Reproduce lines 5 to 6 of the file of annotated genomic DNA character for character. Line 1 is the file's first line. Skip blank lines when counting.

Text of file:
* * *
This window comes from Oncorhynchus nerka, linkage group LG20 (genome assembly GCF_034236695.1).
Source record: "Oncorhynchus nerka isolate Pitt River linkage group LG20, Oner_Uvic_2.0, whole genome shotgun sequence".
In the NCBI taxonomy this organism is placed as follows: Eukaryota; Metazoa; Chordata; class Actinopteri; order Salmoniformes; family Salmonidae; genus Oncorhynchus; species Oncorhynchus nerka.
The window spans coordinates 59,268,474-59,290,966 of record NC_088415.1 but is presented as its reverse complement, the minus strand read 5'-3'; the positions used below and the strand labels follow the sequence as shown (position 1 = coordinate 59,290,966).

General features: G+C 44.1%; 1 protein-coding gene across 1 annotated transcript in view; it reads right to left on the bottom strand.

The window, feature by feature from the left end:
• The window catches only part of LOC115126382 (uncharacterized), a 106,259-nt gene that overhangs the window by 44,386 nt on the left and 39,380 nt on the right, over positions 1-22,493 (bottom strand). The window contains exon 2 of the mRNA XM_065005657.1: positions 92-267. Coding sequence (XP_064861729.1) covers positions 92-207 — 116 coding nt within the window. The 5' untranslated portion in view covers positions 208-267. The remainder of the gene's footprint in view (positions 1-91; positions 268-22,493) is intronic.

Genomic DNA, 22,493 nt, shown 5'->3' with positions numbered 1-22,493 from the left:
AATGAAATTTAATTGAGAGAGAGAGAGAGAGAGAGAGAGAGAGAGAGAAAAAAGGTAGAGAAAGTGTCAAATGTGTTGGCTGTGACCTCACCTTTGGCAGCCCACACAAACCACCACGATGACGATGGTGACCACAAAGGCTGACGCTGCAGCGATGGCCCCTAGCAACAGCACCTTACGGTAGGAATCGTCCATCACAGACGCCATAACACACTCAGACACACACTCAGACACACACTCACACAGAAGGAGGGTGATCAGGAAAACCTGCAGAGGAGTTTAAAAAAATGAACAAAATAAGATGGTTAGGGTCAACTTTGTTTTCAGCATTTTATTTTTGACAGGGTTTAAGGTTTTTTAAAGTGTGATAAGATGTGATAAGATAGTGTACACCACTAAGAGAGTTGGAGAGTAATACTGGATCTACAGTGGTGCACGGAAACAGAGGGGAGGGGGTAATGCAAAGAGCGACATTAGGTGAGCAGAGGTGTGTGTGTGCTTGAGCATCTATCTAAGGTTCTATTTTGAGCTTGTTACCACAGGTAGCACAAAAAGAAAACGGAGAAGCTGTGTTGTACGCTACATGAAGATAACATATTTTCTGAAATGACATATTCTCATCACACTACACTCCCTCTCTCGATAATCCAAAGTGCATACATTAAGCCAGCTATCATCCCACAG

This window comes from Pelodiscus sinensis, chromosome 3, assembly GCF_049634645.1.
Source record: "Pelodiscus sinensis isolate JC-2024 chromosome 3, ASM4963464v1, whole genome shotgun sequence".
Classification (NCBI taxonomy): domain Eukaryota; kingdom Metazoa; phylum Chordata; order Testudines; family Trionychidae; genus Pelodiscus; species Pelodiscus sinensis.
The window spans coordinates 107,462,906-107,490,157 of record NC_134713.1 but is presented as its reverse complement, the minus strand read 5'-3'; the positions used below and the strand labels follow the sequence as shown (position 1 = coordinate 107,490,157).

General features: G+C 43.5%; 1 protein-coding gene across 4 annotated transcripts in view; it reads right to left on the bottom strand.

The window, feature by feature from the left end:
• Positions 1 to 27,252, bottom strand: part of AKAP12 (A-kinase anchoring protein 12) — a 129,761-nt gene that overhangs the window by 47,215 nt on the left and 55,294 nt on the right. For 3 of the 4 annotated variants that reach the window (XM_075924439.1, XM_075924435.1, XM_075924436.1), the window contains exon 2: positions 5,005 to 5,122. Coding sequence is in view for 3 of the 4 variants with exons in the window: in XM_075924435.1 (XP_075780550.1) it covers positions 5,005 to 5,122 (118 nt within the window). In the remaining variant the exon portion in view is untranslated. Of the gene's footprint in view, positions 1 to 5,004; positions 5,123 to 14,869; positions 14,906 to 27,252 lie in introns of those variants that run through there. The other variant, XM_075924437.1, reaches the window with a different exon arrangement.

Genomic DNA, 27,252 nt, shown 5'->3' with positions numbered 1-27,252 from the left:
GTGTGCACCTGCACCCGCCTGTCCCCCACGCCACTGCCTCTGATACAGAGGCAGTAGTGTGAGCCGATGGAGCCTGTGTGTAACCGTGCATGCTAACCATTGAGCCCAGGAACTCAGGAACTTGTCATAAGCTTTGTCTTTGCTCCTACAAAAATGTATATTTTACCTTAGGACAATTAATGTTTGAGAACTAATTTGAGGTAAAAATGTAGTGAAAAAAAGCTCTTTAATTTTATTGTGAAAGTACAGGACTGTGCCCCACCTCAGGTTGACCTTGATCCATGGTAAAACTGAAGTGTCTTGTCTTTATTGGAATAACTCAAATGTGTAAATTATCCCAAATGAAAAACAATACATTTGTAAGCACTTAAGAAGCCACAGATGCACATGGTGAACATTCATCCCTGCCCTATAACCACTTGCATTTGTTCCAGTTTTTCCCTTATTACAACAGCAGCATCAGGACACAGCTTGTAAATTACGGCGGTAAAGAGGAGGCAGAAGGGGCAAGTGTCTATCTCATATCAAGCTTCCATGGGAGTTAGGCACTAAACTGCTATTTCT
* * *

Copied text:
General features: G+C 44.1%; 1 protein-coding gene across 1 annotated transcript in view; it reads right to left on the bottom strand.

The window, feature by feature from the left end: